“Lynas might have to bite the bullet and build a cracking and leaching facility elsewhere, preferably in Western Australia near its Mt Weld mines, to remove the radioactive content of its ores, before shipping them to Kuantan.
“However, this would only be for new supply of ores. Does the company still have to ship out the mounting WLP residue that it has kept in its temporary disposal facility in Kuantan? To do so, Lynas might need up to three years to clear the residue,” says another observer.
Earlier, the Executive Review Committee on Lynas’ Operations had recommended that the company immediately identify suitable sites for a permanent disposal facility (PDF) to dispose of its WLP residue.
If no suitable sites are identified or if the proposed sites are not approved by the government, Lynas must be prepared to remove the WLP residue and ship it out of Malaysia. So far, it has not made any arrangements to do so.
Lynas says the recommendation by the executive review committee is consistent with the company’s licence conditions and international best practices, which it is willing to comply with.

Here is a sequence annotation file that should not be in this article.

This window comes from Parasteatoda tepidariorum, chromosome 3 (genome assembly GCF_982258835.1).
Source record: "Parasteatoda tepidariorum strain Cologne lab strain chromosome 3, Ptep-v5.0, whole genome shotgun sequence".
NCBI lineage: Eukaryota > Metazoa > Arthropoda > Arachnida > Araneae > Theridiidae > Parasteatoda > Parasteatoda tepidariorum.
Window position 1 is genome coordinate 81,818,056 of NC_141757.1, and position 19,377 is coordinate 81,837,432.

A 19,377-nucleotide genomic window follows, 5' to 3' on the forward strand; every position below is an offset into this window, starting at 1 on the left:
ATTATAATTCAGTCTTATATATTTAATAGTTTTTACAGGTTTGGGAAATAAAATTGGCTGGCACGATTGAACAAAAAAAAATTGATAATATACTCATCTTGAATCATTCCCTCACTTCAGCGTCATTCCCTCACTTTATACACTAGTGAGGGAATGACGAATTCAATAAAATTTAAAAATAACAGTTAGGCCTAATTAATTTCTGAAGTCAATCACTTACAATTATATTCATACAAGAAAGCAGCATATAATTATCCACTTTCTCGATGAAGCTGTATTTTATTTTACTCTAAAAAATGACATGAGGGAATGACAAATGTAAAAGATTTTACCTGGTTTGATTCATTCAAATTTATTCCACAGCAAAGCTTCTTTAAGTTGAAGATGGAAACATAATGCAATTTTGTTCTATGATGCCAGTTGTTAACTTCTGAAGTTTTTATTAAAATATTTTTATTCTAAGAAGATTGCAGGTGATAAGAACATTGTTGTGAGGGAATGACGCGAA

The company says it had received approval for its PDF site selection plan and PDF framework from the Atomic Energy Licensing Board (AELB) in 2013. “Additional processes related to site selection are being progressed in accordance with the IAEA Safety (regulations),” Lynas told The Edge last Friday.
As for its neutralisation underflow (NUF) residue — which is non-toxic, non-carcinogenic and non-radioactive — Lynas says it has submitted an action plan to the Department of Environment for the management of the residue, including plans related to commercialisation and disposal.
However, last December, Minister of Energy, Science, Technology, Environment and Climate Change (MESTECC) Yeo Bee Yin disclosed that two new preconditions had been imposed on Lynas for its licence renewal.
These are the export of WLP residue before the licence renewal on Sept 2 and the submission of an action plan on the disposal of the NUF residue.
At the same time, Mahathir’s statement that Lynas must crack and leach its ores outside Malaysia to “decontaminate” it from radioactivity means another condition has been imposed on the rare earths mining company.
Lynas corporate secretary Andrew Arnold says the company sees value in carrying out cracking and leaching processing close to its location in Western Australia.
Lynas CEO Amanda Lacaze says the cracking and leaching facility outside Malaysia will be in addition to LAMP and will not replace the current facility. This indicates that Lynas is steadfast on its licence conditions.
Some analysts say for Lynas to build another cracking and leaching facility in Australia, the company will need to invest A$100 million. Can it afford to do so?